Living in Greece

A practical guide to moving, living, working & traveling in Greece, plus musing and misadventures from an American in Athens

November 17, 1973: Athens Polytechnic Uprising


One of the busiest days of the year for Greek police is November 17, a historical day commemorated with protest marches in Thessaloniki and Athens, ending at the American Embassy and U.S Consulate.

It is a day to remember an uprising by Athens Polytechnic students against the military junta’s dictatorship, which ended in the early morning of November 17 when a tank plowed down the university’s steel gate to silence those barricaded inside.

It is a day to remember those left dead or injured by snipers in its bloody aftermath.

It is a day to remember how the impassioned efforts of a few can spark change for the greater good of a nation.

What followed

Indignant junta hardliner Dimitrios Ioannides staged a counter-coup just days after the uprising was quashed, deposed the president in power and reinstated military law. He followed this with another coup that overthrew the president of Cyprus and left the island vulnerable to attack by the Turkish army, which divided and has occupied it since 1974.

The regime would eventually fall, thus restoring democracy and Parliament with Constantine Karamanlis as prime minister.

Alleged role of the United States

Protest marches end at the American Embassy in Athens and U.S. Consulate in Thessaloniki because it is a long-held belief that the United States instigated, embraced, conspired with and/or funded the military junta. Anti-Americanism is fueled as a result.

While Henry Kissinger admitted a geopolitical interest in keeping Andreas Papandreou from taking power and was conflicted over the Cyprus issue, the evidence presented in declassified documents from the Nixon presidency is circumstantial at best. President Bill Clinton apologized during his visit to Greece in 1999, but an apology is not an admission of guilt.

The United States had political and military motive, but it has not been proven there was intent or malice. U.S. politicians spoke with the junta because it was in power and represented Greece during that period, not necessarily because it was a conspiracy. America was trying to avert a coup, not facilitate one, so at most it is guilty of inaction and acquiescing instead of using its resources to intervene.


Modern day

November 17 is a holiday for all universities and schools.

Athens Polytechnic is now National Metsovion Polytechnic, named after the city in which its benefactors hail, and closes on November 15 to commemorate the day students first occupied the university in 1973. Wreaths are laid on a monument dedicated to students killed during the Greek Resistance in 1941-1945.

Thousands of police and MAT (riot police) officers are dispatched to manage protest marches, which sometimes turn violent and have in the past seen anarchists take hostages and firebomb banks.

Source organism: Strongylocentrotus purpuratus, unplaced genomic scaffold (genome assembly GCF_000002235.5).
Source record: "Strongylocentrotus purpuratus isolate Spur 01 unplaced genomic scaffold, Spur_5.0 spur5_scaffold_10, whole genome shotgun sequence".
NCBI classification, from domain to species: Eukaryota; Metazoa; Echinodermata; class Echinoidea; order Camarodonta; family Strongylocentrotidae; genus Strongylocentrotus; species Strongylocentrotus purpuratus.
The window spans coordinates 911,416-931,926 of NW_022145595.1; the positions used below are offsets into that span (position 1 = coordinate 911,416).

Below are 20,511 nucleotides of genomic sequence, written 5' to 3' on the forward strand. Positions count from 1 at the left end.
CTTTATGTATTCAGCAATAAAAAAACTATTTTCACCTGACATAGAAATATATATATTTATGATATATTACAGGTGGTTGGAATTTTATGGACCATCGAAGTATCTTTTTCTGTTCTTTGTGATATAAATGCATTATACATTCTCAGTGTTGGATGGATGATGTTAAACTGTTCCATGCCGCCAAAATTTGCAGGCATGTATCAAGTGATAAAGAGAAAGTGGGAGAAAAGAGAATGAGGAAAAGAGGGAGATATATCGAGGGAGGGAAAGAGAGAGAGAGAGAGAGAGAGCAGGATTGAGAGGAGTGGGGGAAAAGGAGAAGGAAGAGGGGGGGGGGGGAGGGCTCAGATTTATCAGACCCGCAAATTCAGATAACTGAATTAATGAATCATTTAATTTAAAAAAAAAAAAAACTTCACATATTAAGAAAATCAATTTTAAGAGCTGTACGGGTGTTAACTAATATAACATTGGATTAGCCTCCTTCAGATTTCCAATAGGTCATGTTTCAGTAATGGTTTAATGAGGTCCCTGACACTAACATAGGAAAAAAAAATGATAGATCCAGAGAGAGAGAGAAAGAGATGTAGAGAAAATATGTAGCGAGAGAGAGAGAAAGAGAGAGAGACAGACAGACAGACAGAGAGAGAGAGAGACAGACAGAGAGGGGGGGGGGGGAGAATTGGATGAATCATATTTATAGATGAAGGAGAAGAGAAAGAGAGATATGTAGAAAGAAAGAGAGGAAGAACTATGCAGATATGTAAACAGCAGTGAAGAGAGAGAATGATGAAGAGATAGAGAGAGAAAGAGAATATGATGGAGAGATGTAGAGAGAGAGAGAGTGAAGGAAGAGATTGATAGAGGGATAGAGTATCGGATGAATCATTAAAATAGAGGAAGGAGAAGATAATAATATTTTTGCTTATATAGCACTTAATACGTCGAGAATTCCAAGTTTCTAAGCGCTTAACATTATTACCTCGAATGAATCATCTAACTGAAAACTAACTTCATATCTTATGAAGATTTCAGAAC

“The Polytechnic uprising, as all other significant historic events, was the result of a coincidence of circumstances. One thing led to another, culminating in three spectacular days in November 1973…

An entire population of 9 million, which wants to show that it stood up to those who deprived it of its freedom, is actually indebted to the youthful boldness of just a few…

The anniversary of the Polytechnic uprising has gone the way of all traditions. It has become a senseless litany of ambitions, a celebration that only has relevance to the past and not the present, much less the future. Unfortunately, the Polytechnic died many years ago. We simply carry its corpse around the streets of Athens every November. May it rest in peace.” — Kathimerini


Were the eagle and the phoenix birds of a feather in the junta?” — Louis Klarevas
American Duplicity: How America created the junta
The Price of Power: Kissinger in the Nixon White House” — Seymour M. Hersh
Are the Greeks anti-American?” — Southeast Europe Project
Easy myths about November 1973” — Kathimerini
Arxizoyn oi ekdhlwseis gia to Polytexneio” — ANA-MPA
End of a political tradition” — Kathimerini

In the News

Greek marchers clash with police” – BBC (2008)
Greek uprising shaped California educator” — Bloomberg
What happened on November 17” — KQED
Thousands march to US embassy to protest killings” — DW
Greeks march on November 17” — AP
Anniversary marred by night clashes in Athens“– Euronews

Related posts

“The significance of Oxi Day
August 15 – Dormition of the Theotokos
New Year’s in Greece: A pomegranate, an onion and a Vassilopita

Photos from Milos Bicanski, Getty Images, Eurokinissi and Keystone/Getty Images
blog counter


  Stathis wrote @ November 18th, 2007 at 01:49

First of all when Ioanides overthrown Papadopoulos, he did not over thrown an elected President but a dictator. Ioannidis was the 3rd in command of the military junta of 1967.

Second he did not reinstated milatary law because military law was never lifted since 1967. in 1973 Makarezos, a right wing politician helped Papadopoulos in order for the junta to show a more humane facade. But the military law was never lifted. Several constitutional articles were still on hold.